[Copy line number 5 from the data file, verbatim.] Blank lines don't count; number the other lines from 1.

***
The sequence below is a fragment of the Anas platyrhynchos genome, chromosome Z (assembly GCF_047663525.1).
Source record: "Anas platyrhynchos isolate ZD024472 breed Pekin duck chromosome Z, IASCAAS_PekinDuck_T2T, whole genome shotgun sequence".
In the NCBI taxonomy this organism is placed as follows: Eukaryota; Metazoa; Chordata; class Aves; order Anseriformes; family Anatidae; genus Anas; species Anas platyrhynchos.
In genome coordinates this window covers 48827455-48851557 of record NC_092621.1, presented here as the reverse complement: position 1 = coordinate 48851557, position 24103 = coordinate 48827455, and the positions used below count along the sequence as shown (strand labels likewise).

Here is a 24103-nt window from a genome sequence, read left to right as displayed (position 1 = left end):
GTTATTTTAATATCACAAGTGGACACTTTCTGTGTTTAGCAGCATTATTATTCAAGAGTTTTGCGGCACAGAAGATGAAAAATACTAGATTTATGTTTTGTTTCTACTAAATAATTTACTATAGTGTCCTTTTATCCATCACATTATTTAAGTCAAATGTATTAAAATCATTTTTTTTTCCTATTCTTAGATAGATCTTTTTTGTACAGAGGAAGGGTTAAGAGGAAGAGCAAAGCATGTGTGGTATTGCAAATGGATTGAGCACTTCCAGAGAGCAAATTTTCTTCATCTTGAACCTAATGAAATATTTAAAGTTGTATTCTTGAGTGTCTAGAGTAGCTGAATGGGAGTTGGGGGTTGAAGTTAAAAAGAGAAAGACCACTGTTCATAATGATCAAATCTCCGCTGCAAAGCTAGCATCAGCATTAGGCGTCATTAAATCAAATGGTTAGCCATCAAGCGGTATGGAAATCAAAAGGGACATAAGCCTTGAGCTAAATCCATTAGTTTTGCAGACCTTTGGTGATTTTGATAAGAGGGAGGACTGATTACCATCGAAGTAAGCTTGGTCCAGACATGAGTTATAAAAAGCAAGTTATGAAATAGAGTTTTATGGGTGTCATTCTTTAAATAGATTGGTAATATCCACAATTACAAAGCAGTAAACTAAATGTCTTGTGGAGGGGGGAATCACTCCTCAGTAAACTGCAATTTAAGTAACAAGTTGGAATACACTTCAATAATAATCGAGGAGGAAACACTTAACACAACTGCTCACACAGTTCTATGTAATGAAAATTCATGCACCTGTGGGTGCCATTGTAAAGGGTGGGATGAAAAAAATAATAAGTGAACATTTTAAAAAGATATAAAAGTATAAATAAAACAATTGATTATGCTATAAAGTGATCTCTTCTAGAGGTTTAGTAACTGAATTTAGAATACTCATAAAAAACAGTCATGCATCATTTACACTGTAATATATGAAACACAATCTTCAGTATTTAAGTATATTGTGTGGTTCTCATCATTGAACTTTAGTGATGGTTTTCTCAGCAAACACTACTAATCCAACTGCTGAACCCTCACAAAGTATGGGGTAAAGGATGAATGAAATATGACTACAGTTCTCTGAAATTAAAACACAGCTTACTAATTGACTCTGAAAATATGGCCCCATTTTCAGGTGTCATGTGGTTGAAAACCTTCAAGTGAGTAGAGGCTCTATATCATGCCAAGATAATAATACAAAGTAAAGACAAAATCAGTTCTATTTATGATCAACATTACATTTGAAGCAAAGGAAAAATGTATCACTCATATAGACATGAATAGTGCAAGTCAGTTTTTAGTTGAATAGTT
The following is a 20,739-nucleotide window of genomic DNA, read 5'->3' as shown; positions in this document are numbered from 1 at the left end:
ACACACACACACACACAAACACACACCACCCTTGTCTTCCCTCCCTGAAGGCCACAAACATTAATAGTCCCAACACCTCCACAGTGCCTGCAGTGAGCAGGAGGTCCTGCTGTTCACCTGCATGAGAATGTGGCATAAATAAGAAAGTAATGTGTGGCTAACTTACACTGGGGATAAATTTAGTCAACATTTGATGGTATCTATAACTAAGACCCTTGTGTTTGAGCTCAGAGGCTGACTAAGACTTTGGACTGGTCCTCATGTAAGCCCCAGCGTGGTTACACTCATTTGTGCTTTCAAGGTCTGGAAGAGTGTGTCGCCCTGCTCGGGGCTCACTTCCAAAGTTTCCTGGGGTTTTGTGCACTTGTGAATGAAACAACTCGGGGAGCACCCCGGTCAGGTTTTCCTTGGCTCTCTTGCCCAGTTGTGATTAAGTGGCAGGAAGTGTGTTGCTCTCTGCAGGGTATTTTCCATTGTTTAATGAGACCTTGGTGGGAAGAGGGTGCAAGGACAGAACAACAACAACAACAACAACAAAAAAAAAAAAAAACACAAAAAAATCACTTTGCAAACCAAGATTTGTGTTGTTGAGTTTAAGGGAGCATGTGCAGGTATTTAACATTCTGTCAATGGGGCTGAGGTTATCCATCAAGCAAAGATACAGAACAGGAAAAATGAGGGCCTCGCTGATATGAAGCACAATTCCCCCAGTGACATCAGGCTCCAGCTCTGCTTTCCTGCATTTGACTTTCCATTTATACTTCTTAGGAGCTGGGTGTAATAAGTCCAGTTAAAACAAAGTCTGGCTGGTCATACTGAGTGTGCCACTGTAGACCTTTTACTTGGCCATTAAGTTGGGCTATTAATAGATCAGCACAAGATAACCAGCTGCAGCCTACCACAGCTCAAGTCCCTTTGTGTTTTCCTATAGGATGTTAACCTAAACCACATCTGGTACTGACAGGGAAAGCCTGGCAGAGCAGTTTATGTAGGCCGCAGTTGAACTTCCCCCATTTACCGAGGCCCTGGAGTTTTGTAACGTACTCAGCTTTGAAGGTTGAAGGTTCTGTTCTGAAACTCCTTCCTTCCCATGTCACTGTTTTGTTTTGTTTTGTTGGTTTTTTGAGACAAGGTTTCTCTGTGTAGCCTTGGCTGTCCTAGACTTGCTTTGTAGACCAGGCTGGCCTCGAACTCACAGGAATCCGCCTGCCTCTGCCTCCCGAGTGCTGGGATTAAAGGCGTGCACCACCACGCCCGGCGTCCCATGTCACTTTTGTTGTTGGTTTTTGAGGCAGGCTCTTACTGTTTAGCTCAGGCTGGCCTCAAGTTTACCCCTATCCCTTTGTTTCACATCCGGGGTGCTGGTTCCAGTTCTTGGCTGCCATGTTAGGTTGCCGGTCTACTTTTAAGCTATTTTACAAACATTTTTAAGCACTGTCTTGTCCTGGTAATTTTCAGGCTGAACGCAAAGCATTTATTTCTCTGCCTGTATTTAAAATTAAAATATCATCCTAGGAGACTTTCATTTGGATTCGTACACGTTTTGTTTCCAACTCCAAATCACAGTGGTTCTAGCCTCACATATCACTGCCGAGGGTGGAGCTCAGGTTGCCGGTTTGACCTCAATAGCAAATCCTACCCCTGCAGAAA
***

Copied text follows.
Here is a 24103-nt window from a genome sequence, read left to right as displayed (position 1 = left end):